I've been busy this week with a rush of business
items landing on my desk via phone and e-mail.
Added to that are all kinds of year-end forms, reports
and unfinished business resulting from the "we'll take
care of it after the Holidays" rationalization.
Earlier this week, if my desk top was an airport
runway, air traffic control would have shut it down for
safety reasons. Piles of papers and mail, post-it
notes and a full e-mail box were like planes trapped in
Chicago at O'Hare in a blizzard. Nothing was
moving, frustration was high and some heavy duty
equipment was necessary for clearing the wrath of the
I needed to sweep the paper and electronic blizzards
on my desk top and computer screen, so I reached for
one of the best pieces of equipment a business
person can own.
A special book.
Now, taking time to read a book in an office work
firefight sounds silly at first, but David
Allen's "Getting Things Done" is a must read for
the those who want to be more productive without
creating more stress to go along with it.
I re read the chapter on processing the inflow of
Allen makes a case for his "two minute rule" to get
things out of the way and off your list of things to do.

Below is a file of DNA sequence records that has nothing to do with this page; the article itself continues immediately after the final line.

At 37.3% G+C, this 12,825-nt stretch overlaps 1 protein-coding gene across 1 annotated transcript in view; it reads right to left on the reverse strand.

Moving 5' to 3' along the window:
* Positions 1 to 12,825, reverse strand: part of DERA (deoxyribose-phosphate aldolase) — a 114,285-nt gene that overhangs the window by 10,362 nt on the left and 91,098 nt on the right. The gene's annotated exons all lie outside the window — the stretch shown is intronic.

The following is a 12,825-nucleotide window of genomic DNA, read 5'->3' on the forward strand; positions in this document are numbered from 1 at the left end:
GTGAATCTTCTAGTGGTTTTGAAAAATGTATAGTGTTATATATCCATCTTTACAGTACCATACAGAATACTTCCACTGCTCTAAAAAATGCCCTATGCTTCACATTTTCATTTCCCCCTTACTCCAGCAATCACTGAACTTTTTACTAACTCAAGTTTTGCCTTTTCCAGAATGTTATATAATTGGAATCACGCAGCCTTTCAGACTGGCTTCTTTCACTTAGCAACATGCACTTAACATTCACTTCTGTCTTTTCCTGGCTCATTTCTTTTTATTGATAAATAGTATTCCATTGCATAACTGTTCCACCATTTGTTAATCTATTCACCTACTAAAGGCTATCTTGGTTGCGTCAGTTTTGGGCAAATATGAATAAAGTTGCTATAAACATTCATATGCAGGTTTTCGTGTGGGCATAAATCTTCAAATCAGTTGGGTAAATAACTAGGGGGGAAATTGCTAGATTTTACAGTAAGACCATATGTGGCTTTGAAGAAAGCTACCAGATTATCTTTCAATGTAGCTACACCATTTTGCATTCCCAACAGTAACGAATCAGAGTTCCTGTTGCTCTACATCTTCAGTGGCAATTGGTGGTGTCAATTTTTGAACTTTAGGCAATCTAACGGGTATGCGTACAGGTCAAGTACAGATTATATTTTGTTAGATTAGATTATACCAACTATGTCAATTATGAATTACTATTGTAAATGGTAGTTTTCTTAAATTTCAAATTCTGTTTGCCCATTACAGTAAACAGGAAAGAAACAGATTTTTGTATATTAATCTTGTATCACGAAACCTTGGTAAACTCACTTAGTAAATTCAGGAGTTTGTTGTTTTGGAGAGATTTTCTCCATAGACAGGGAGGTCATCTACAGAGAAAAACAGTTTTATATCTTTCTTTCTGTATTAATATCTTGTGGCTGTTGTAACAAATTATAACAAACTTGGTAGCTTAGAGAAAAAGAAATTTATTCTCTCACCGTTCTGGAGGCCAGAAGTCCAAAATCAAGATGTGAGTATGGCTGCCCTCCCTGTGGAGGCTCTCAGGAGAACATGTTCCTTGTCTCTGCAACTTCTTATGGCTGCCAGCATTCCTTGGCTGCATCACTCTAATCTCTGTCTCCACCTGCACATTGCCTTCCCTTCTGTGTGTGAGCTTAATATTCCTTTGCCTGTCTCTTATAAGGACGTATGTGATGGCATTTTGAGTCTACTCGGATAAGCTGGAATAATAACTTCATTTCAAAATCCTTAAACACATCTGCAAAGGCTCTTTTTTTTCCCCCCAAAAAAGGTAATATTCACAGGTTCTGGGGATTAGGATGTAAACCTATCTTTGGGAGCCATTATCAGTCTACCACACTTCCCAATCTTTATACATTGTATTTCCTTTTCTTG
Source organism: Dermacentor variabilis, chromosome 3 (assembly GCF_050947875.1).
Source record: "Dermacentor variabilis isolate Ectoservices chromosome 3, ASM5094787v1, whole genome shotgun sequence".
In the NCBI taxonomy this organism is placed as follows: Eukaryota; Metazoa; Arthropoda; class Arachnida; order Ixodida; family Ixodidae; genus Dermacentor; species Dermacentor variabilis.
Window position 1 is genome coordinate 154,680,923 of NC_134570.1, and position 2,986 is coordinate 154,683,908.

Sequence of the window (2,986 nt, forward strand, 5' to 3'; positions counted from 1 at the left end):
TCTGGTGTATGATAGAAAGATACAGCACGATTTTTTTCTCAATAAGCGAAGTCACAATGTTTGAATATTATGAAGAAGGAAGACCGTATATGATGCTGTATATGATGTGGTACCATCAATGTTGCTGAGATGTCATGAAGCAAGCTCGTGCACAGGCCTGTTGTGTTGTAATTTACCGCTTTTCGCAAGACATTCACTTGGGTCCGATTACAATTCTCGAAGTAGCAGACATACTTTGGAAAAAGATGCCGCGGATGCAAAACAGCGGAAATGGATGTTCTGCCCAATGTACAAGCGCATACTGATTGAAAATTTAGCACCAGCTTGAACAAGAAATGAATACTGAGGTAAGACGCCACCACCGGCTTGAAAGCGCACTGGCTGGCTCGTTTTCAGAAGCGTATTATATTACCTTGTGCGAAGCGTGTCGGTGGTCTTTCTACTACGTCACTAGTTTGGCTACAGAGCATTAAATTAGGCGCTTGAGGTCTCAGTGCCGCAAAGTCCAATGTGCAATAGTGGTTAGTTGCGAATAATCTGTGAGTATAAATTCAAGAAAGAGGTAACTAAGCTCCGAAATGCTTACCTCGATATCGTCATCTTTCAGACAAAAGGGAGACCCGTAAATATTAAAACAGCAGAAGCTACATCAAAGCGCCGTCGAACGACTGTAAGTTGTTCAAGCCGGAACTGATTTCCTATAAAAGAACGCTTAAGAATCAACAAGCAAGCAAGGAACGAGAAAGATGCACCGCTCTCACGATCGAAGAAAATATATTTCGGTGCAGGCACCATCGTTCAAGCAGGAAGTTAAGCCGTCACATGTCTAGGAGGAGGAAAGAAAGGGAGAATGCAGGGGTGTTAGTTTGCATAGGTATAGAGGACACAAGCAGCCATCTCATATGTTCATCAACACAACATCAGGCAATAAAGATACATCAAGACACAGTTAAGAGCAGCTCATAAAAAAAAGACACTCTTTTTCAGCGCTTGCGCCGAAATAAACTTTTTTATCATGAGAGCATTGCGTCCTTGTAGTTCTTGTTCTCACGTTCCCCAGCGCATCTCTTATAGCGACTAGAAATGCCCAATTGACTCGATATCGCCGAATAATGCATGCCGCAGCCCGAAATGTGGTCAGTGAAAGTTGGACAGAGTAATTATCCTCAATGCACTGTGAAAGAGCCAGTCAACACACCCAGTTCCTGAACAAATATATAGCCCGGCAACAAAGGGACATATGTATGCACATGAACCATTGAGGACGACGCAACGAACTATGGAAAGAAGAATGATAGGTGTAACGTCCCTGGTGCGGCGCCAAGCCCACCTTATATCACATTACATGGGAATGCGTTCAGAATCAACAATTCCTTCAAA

His two minute rule is simple.
If the next action on your list can be done in two
minutes or less, do it when you first pick the item
up. As an example, if you need to call someone and
leave a message about a horse, client or meetings,
make the call. Browse the catalogs for items of
interest and toss them or file them. If it is a yes or no
e-mail question, hit reply, type a sentence and be
done with it.
It takes more time to track and carry a two
minute task than to just get it done. But if you're like
me, you often labor carrying buckets and buckets
of "little tasks" forward each working day.
Your day is filled with dedicated time slots for
lessons, training and client work. The opportunity to
respond to phone messages, e-mails and read snail
mail is restricted to the few and short blocks of time
between committed hours and half hours. When you
apply the two minute rule as you sort through these
tasks (the blizzard) you'll find that you'll begin to feel
better about your productivity as you lighten the list of
There is great satisfaction in crossing through or
checking off even the smallest of items on the long list
screaming for your attention. When you're done
reading this newsletter, why not take care of a few two